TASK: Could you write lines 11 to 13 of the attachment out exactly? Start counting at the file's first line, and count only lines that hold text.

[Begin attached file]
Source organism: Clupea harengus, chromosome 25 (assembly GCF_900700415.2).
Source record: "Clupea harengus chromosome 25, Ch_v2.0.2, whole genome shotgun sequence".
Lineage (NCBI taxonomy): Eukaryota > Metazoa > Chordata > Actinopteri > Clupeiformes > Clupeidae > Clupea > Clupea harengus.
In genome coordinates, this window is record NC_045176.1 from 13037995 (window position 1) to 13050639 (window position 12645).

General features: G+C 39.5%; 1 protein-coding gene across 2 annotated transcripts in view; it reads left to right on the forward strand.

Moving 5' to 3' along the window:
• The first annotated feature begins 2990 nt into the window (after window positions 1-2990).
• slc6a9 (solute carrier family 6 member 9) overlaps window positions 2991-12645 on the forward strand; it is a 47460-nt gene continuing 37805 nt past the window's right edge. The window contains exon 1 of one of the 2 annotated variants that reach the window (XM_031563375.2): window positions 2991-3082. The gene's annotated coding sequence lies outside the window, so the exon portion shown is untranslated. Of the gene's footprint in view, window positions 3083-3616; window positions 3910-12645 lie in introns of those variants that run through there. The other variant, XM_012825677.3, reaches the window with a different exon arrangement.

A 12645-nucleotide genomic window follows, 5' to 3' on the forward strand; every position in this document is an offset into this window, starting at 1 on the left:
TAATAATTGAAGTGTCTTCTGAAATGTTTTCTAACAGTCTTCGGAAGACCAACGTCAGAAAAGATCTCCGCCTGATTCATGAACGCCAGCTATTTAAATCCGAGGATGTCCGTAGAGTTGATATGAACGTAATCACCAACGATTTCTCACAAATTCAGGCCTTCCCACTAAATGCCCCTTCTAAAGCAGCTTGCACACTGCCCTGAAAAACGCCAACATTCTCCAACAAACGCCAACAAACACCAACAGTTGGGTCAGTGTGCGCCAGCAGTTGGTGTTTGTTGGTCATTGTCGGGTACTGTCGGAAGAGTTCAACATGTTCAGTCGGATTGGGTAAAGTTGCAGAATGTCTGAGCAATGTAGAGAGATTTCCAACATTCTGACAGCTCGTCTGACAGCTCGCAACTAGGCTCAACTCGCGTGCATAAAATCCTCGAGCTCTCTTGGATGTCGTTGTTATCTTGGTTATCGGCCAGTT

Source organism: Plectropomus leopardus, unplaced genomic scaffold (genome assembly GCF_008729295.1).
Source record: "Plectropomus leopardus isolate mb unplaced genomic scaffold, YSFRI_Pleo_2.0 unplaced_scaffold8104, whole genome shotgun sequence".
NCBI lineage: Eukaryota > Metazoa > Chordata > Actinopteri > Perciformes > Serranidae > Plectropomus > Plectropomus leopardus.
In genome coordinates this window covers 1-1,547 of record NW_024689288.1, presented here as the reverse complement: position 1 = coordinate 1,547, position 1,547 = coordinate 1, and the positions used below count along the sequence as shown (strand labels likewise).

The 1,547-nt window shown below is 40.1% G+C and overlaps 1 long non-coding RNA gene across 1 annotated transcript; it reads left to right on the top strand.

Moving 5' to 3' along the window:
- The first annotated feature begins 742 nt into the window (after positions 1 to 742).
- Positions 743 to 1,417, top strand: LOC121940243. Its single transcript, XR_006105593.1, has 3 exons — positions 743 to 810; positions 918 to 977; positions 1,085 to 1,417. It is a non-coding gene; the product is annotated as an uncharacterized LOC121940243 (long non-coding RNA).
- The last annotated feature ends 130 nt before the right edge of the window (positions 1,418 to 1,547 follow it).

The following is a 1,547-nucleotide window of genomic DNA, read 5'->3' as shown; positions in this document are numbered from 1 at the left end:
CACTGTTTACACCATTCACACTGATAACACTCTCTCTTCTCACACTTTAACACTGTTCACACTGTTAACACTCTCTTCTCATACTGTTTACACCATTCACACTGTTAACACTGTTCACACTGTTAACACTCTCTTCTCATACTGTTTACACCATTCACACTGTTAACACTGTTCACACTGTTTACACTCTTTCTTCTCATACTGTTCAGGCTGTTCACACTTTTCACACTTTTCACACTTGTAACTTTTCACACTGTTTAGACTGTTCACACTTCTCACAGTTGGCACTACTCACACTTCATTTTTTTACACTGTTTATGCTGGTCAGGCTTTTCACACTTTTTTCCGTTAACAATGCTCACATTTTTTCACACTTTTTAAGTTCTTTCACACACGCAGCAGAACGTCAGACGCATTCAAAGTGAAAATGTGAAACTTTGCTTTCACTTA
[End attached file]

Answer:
Source organism: Plectropomus leopardus, unplaced genomic scaffold (genome assembly GCF_008729295.1).
Source record: "Plectropomus leopardus isolate mb unplaced genomic scaffold, YSFRI_Pleo_2.0 unplaced_scaffold8104, whole genome shotgun sequence".
NCBI lineage: Eukaryota > Metazoa > Chordata > Actinopteri > Perciformes > Serranidae > Plectropomus > Plectropomus leopardus.